Information may not want to be free from a financial standpoint, but it does want to be unfettered, with centralized, controlled data no longer a possibility in this connected age. That’s the reality made clear by the Edward Snowden leaks, even if his NSA revelations weren’t exactly a shocker to anyone with open eyes. In many cases this new normal will be a good thing and in some a bad one. But no legislation will really stop it.
Further complicating matters is that most Americans don’t seem to mind if their government snoops on them in the (supposed) name of protecting them. In these scary times, they want a big brother, even if it’s Big Brother.
From “The Most Wanted Man in the World,” James Bamford’s Wired cover article, a passage about a possible second leaker, which is likely though Snowden neither confirms nor denies:
“And there’s another prospect that further complicates matters: Some of the revelations attributed to Snowden may not in fact have come from him but from another leaker spilling secrets under Snowden’s name. Snowden himself adamantly refuses to address this possibility on the record. But independent of my visit to Snowden, I was given unrestricted access to his cache of documents in various locations. And going through this archive using a sophisticated digital search tool, I could not find some of the documents that have made their way into public view, leading me to conclude that there must be a second leaker somewhere. I’m not alone in reaching that conclusion. Both Greenwald and security expert Bruce Schneier—who have had extensive access to the cache—have publicly stated that they believe another whistle-blower is releasing secret documents to the media.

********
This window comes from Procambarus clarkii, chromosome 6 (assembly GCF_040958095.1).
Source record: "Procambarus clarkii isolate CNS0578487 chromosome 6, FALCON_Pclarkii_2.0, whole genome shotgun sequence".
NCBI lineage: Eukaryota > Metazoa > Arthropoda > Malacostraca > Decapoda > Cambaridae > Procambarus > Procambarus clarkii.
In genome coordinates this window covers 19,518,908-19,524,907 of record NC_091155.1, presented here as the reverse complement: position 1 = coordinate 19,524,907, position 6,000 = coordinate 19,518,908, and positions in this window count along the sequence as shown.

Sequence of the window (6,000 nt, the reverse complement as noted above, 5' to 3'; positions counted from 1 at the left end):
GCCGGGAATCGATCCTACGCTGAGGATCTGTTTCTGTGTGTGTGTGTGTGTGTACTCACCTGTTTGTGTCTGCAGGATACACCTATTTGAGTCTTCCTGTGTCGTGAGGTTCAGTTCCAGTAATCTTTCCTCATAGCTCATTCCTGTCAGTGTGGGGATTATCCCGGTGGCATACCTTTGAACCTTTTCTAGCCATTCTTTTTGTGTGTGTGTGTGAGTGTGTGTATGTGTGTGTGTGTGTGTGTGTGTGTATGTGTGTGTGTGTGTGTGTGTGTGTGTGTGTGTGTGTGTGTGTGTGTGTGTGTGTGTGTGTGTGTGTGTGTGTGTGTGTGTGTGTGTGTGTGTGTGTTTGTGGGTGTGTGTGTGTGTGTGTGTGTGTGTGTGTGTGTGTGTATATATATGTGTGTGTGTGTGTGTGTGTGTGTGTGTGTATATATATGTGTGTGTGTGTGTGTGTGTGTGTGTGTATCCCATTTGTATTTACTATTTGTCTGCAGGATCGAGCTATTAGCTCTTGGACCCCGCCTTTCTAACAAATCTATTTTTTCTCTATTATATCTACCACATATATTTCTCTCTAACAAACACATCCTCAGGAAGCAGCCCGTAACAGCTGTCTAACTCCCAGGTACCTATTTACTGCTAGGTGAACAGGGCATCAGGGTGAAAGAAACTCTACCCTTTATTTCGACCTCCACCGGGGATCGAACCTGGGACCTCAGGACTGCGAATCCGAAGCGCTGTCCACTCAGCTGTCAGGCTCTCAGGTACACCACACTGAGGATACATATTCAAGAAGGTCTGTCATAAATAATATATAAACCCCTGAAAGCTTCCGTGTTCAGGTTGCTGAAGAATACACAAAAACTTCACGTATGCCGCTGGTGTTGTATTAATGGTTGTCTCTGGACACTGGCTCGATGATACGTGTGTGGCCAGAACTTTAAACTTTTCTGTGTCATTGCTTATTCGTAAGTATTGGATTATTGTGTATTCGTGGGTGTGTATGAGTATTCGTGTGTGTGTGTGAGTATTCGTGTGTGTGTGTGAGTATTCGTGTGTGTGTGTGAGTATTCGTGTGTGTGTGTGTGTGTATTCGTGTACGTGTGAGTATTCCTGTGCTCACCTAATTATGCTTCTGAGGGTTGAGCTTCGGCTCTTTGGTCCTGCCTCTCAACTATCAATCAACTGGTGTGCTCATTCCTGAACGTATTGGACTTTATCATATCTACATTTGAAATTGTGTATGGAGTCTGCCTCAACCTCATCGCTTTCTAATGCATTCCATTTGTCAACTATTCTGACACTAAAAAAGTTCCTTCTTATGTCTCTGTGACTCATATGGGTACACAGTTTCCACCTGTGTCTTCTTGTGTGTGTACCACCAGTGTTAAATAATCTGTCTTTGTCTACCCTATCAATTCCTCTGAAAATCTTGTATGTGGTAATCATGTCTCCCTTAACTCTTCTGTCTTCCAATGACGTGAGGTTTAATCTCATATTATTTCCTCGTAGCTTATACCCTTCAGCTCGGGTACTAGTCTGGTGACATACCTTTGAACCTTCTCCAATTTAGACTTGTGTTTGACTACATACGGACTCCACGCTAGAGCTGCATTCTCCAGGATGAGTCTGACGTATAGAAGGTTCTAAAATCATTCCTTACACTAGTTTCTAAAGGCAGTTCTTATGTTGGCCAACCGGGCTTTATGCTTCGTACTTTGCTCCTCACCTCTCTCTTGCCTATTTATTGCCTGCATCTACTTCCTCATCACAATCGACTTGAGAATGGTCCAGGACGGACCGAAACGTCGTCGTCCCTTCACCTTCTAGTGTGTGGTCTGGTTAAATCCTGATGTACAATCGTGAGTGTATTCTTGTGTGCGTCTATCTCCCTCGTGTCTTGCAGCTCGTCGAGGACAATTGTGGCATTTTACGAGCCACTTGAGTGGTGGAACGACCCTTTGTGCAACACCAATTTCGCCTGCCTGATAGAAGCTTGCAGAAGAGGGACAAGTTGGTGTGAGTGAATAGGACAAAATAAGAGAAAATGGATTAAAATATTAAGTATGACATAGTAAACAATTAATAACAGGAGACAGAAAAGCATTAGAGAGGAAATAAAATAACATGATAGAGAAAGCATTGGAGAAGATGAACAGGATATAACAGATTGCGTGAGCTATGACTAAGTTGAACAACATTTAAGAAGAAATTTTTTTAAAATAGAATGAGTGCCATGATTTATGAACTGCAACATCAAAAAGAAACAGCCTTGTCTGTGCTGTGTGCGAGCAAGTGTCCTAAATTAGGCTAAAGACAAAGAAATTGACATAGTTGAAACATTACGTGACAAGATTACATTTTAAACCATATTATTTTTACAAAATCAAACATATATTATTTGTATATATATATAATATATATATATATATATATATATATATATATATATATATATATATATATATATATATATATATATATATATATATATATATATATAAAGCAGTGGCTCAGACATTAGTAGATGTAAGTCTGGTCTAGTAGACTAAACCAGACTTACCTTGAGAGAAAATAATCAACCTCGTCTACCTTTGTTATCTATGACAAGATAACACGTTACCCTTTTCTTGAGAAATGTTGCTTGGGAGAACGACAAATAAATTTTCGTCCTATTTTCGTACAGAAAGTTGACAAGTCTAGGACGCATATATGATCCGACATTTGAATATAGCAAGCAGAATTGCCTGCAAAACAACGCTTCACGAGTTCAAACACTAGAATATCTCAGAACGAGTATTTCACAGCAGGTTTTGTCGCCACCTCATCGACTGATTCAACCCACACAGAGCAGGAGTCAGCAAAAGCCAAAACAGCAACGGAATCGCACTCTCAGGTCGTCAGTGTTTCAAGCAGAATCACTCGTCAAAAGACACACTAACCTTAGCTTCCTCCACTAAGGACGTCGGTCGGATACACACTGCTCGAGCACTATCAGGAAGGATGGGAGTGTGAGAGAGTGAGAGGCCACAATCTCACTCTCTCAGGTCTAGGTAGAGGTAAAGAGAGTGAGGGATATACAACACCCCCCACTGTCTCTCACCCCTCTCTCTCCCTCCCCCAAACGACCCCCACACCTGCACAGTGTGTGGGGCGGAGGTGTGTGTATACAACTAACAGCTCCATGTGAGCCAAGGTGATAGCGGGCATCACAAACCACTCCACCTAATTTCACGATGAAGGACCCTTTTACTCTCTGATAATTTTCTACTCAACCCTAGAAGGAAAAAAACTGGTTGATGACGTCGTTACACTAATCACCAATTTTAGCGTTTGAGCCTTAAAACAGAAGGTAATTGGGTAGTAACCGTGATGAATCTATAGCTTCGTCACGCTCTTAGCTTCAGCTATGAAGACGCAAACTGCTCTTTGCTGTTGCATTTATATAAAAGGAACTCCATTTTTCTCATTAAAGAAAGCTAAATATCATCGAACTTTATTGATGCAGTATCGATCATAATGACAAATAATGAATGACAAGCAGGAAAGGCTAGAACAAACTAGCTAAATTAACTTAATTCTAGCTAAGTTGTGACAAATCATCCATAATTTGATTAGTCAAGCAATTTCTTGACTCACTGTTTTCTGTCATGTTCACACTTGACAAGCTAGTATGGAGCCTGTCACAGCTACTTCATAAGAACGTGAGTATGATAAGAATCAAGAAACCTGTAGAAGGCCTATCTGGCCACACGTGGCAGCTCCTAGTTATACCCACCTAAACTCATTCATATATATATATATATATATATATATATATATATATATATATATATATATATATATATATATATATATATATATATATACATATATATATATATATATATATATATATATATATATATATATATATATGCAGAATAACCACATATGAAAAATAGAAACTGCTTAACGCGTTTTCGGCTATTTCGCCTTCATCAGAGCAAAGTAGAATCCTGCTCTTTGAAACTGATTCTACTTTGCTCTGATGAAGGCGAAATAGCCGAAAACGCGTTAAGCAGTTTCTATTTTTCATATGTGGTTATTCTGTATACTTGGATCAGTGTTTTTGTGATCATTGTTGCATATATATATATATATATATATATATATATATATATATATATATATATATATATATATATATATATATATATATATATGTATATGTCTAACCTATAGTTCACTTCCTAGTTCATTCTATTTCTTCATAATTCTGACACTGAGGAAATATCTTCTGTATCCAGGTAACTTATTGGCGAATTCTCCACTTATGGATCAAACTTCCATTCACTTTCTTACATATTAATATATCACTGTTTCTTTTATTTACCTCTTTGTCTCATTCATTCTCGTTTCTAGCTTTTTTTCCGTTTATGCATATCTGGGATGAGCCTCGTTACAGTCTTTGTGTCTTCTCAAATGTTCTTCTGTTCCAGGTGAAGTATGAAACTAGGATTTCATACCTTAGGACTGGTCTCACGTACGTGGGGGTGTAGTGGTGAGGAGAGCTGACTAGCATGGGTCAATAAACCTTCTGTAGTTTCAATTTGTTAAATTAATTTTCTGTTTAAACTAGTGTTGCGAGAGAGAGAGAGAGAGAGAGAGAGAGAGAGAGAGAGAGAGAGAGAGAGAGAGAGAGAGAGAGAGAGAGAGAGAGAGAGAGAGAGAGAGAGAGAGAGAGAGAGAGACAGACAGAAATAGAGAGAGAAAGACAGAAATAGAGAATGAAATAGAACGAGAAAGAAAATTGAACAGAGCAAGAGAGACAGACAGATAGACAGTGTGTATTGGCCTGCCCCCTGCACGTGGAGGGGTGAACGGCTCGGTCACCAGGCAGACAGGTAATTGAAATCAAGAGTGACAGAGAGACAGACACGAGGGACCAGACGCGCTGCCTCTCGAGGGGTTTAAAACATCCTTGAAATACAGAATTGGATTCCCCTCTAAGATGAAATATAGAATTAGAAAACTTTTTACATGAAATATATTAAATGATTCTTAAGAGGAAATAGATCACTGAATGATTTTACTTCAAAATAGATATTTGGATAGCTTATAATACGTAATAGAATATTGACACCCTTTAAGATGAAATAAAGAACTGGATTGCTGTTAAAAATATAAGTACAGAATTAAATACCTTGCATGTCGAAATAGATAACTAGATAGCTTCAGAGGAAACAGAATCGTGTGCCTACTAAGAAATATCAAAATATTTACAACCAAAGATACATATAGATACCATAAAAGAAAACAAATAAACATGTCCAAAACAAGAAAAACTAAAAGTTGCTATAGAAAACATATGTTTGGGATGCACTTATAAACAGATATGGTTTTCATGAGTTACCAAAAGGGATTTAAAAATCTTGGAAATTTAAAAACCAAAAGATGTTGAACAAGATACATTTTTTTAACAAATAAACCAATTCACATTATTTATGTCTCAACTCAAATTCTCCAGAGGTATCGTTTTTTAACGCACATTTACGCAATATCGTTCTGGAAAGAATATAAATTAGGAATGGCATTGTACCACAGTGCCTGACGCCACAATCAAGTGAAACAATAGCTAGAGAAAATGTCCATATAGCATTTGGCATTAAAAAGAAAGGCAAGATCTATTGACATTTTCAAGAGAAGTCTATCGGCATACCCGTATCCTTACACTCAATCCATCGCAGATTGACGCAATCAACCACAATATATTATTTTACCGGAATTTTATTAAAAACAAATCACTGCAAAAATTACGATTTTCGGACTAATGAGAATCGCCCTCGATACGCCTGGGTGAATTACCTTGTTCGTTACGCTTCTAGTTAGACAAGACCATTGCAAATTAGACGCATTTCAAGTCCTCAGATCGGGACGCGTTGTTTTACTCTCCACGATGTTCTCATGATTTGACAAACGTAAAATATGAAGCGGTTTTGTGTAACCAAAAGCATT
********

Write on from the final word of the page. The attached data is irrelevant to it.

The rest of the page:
In fact, on the first day of my Moscow interview with Snowden, the German newsmagazine Der Spiegel comes out with a long story about the NSA’s operations in Germany and its cooperation with the German intelligence agency, BND. Among the documents the magazine releases is a top-secret ‘Memorandum of Agreement’ between the NSA and the BND from 2002. ‘It is not from Snowden’s material,’ the magazine notes.
Some have even raised doubts about whether the infamous revelation that the NSA was tapping German chancellor Angela Merkel’s cell phone, long attributed to Snowden, came from his trough. At the time of that revelation, Der Spiegel simply attributed the information to Snowden and other unnamed sources. If other leakers exist within the NSA, it would be more than another nightmare for the agency—it would underscore its inability to control its own information and might indicate that Snowden’s rogue protest of government overreach has inspired others within the intelligence community. ‘They still haven’t fixed their problems,’ Snowden says. ‘They still have negligent auditing, they still have things going for a walk, and they have no idea where they’re coming from and they have no idea where they’re going. And if that’s the case, how can we as the public trust the NSA with all of our information, with all of our private records, the permanent record of our lives?'”